Despite the miserable weather, I was sad to turn for home early at Stellenbosch. It was fun to be riding again, even more so because Darren who I hadn’t ridden with sicne last year’s DC had made the trip out from Cape Town to join us, and Penny’s husband Jean had also come along, who I’d never ridden with. I’d preferred to have carried on with them against the physio’s instructions, but knew it didn’t make sense to pay for advice and then ignore it. I cheered myself up by ripping the road up all the way home. I might have been limited to just an hour’s riding, but nothing had been said about how much effort I was allowed to put in. I put maximum effort into every hill, and didn’t hold back on the descents. As a result I got back to the car out of breath and sweating, but more importantly I was smiling – there was very little discomfort in my neck. My hands and feet though were still suffering a bit from numbness at the tips, and the cold was not helping with this one bit. I had to remind myself that as this was Spring Day, the weather must surely warm up soon.
It did, on Wednesday for the normal weekday club ride. And after the excellent progress on my two test rides I was given a clean bill of health and cleared to build up to normal training again. Even with that, leaping immediately into a full 100km ride seemed foolish so I limited myself to 50km, and John and Theunis turned back with me. The three of us pushed a decent pace though, keeping the Garmin in the 28 to 30km/h region for long stretches on the way back, alternating turns pulling at the front along the long slog from Gordon’s Bay. John led us to an excellent coffee venue too, Snobs Roastery near the Somerset West Mall – perfect spot to end a good mornings ride.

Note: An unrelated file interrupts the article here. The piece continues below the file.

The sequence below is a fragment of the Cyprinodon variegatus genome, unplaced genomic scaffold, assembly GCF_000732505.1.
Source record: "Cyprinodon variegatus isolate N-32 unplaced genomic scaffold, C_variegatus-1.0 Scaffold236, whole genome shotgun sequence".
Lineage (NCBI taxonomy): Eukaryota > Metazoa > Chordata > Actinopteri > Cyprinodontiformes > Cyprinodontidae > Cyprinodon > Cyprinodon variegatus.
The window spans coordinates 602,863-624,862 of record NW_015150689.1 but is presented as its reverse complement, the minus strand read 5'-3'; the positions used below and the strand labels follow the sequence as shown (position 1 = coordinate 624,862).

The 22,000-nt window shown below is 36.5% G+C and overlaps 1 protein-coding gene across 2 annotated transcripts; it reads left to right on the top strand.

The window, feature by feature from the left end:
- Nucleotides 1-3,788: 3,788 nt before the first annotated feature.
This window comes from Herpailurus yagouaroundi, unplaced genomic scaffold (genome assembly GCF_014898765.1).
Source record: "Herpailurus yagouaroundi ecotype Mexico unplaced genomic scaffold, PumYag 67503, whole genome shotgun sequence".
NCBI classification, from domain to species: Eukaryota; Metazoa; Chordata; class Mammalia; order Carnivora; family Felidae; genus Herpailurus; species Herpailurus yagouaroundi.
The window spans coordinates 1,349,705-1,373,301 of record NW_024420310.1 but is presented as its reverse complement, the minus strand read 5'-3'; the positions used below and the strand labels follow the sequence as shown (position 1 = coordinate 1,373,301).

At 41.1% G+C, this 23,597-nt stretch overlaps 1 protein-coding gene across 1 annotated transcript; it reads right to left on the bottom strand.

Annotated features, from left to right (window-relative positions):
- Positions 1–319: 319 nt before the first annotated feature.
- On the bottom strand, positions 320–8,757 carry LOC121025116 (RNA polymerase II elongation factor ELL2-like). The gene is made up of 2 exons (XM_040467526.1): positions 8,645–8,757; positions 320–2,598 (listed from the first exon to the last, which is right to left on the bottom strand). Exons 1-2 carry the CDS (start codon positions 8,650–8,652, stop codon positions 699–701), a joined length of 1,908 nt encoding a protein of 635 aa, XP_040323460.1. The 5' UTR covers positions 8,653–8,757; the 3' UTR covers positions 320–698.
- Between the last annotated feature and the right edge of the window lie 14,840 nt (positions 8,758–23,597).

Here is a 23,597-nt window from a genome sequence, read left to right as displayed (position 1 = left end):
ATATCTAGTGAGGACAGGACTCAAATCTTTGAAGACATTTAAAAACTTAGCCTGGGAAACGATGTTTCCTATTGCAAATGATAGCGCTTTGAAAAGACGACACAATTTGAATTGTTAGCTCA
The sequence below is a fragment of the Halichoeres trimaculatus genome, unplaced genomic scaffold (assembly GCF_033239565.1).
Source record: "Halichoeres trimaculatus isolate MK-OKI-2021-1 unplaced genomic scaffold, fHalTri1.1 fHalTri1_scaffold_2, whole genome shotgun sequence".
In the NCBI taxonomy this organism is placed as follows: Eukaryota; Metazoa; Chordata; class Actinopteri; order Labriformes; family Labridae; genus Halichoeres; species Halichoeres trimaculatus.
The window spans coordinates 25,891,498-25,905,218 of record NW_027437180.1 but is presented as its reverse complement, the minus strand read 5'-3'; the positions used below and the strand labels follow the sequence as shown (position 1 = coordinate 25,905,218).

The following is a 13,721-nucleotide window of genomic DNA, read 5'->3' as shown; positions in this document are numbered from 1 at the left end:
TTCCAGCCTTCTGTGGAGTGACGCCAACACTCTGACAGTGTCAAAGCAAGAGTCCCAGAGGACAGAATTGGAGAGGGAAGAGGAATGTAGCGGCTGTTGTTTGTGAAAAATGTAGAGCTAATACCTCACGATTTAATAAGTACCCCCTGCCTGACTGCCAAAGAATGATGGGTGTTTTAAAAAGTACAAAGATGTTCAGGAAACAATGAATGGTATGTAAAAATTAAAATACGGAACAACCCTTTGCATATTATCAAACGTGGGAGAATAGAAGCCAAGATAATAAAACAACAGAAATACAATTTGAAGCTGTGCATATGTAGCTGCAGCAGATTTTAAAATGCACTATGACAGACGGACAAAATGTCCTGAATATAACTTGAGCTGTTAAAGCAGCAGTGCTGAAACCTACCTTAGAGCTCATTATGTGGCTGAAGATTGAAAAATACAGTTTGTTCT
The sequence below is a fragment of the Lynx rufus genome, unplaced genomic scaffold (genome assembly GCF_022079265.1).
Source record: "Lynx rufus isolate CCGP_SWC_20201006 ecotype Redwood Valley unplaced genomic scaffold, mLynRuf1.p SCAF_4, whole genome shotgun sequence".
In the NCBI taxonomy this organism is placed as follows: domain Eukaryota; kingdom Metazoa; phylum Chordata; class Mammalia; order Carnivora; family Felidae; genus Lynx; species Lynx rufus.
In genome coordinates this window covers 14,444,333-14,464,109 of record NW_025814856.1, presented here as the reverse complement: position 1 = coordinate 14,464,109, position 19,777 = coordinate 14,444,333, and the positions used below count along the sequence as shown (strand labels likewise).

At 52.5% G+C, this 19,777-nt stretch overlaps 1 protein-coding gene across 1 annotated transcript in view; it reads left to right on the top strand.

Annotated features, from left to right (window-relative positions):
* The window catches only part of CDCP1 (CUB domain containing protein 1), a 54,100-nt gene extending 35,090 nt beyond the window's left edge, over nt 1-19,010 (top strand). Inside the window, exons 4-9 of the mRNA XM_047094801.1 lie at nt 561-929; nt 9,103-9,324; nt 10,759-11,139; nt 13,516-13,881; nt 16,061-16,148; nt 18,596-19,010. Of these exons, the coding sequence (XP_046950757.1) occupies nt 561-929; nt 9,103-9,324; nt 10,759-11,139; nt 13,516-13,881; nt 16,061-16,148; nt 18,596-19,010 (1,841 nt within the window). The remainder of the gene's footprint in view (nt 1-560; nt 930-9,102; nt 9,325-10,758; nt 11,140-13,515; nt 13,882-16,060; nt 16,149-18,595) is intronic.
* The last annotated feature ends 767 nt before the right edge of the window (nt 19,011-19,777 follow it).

There was one other thing gone from the DC training a few weeks earlier too – no sore knees. I’d had a hunch my saddle wasn’t right, even though I’d put it back on at the same height as the tape marking it. A couple of things had made me wonder if it was fractionally off straight, even though it looked right – it didn’t “feel” quite right, and I was struggling to balance with no hands on the bars. When Darren also threw this out as a possible cause on the Sunday ride I did a thorough check. It was so close, it was really hard to see, but it did look a millimeter or two out after checking from several angles. Sure enough, on the Wednesday ride, I was sitting balanced and comfortable again, and sitting up with hands off the bars was no issue at all. It’s amazing such a small misalignment could have such a significant effect.
A couple of days on, and perhaps helped by the slow warming of the weather, the fingers and toes are also beginning to feel more normal too. Most importantly though, I’m getting that itching sensation when I spend too long off the bike – the road is out there waiting.